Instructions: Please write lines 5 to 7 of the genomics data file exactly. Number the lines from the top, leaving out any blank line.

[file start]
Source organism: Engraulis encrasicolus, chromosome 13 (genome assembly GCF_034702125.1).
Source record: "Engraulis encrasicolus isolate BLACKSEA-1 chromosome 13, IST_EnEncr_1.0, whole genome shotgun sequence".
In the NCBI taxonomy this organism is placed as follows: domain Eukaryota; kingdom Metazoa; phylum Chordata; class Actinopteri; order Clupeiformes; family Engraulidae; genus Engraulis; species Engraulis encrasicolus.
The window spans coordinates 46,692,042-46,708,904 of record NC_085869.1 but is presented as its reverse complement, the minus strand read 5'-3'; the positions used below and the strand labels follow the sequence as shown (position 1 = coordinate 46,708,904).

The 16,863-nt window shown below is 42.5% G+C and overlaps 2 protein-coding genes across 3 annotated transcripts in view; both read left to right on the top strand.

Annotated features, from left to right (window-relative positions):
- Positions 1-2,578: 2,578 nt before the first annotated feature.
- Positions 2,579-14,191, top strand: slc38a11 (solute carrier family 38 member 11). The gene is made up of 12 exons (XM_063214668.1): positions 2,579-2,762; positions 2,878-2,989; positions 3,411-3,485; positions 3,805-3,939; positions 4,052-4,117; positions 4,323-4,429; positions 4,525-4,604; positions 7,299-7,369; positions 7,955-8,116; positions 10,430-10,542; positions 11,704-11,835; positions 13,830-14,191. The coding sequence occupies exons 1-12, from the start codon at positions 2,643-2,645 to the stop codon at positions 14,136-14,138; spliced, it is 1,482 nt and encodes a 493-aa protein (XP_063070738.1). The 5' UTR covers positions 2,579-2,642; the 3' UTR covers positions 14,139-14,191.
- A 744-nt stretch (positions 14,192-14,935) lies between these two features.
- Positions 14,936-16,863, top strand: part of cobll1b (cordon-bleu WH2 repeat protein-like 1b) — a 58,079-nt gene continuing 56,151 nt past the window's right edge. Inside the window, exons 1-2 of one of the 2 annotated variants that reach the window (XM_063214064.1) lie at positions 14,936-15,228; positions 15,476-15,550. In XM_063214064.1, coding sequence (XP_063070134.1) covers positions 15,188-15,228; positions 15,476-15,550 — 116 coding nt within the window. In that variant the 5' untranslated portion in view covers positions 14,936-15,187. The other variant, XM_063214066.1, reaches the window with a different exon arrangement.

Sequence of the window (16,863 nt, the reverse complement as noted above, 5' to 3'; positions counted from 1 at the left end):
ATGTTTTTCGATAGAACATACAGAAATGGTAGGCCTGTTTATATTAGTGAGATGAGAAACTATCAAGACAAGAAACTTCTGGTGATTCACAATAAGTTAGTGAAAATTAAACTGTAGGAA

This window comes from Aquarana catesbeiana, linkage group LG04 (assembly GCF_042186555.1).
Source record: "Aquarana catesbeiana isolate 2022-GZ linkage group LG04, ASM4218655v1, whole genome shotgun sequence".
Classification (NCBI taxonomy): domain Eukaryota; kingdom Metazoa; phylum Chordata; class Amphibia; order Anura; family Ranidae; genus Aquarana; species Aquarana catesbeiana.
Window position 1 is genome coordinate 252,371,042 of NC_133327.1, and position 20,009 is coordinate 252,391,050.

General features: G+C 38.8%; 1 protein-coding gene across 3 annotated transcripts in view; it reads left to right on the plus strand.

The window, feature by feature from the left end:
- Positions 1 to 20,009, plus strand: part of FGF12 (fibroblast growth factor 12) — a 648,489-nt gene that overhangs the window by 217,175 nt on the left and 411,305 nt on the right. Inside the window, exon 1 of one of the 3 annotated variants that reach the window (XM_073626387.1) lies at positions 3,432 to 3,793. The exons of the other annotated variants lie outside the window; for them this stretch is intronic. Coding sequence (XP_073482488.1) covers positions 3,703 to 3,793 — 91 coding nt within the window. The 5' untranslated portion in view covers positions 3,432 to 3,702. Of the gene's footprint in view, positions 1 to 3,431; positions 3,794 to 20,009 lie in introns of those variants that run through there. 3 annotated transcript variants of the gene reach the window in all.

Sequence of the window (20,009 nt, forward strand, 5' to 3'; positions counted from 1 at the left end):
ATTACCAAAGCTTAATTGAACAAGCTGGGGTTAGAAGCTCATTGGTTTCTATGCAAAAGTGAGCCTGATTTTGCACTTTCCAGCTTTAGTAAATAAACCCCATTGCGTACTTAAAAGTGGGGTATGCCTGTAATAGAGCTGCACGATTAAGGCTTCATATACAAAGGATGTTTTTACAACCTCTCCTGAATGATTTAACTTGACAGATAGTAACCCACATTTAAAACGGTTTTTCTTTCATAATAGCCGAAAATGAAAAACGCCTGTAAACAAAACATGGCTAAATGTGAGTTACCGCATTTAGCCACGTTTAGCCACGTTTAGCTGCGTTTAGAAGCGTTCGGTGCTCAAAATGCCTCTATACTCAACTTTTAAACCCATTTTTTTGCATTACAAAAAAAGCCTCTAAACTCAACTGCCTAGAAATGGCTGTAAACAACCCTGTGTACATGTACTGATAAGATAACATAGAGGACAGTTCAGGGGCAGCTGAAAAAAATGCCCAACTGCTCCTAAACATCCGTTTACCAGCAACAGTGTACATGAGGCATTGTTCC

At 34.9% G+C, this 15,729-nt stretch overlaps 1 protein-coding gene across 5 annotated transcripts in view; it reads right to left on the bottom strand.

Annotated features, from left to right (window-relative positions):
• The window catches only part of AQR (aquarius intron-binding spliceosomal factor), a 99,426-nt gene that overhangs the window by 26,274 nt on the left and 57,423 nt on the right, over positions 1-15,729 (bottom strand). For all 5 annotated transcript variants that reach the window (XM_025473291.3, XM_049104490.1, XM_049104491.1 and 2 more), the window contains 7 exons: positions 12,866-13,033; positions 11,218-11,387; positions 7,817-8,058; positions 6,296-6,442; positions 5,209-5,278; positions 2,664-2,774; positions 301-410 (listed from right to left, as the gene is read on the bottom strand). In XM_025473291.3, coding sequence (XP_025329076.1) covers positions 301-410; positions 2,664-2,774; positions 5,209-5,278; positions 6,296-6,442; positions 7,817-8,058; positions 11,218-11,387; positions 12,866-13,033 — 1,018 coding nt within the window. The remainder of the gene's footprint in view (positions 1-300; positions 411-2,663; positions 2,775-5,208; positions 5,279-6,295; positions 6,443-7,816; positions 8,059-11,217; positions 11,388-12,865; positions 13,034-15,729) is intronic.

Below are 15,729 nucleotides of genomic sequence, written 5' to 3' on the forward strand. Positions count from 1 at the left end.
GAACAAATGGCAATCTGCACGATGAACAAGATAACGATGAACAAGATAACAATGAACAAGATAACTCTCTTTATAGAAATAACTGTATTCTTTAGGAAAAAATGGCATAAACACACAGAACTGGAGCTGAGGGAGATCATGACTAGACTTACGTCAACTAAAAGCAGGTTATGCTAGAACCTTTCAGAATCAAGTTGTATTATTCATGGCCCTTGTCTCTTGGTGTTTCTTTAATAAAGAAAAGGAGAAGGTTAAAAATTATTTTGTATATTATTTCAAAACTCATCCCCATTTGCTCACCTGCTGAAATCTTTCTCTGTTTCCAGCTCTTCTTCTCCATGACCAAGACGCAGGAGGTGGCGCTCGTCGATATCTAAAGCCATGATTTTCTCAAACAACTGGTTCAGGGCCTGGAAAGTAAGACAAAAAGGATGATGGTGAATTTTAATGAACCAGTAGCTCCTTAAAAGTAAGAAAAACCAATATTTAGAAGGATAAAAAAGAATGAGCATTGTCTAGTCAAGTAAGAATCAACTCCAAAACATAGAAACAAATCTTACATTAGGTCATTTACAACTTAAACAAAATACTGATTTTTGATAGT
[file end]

The 16,863-nt window shown below is 42.5% G+C and overlaps 2 protein-coding genes across 3 annotated transcripts in view; both read left to right on the top strand.

Annotated features, from left to right (window-relative positions):
- Positions 1-2,578: 2,578 nt before the first annotated feature.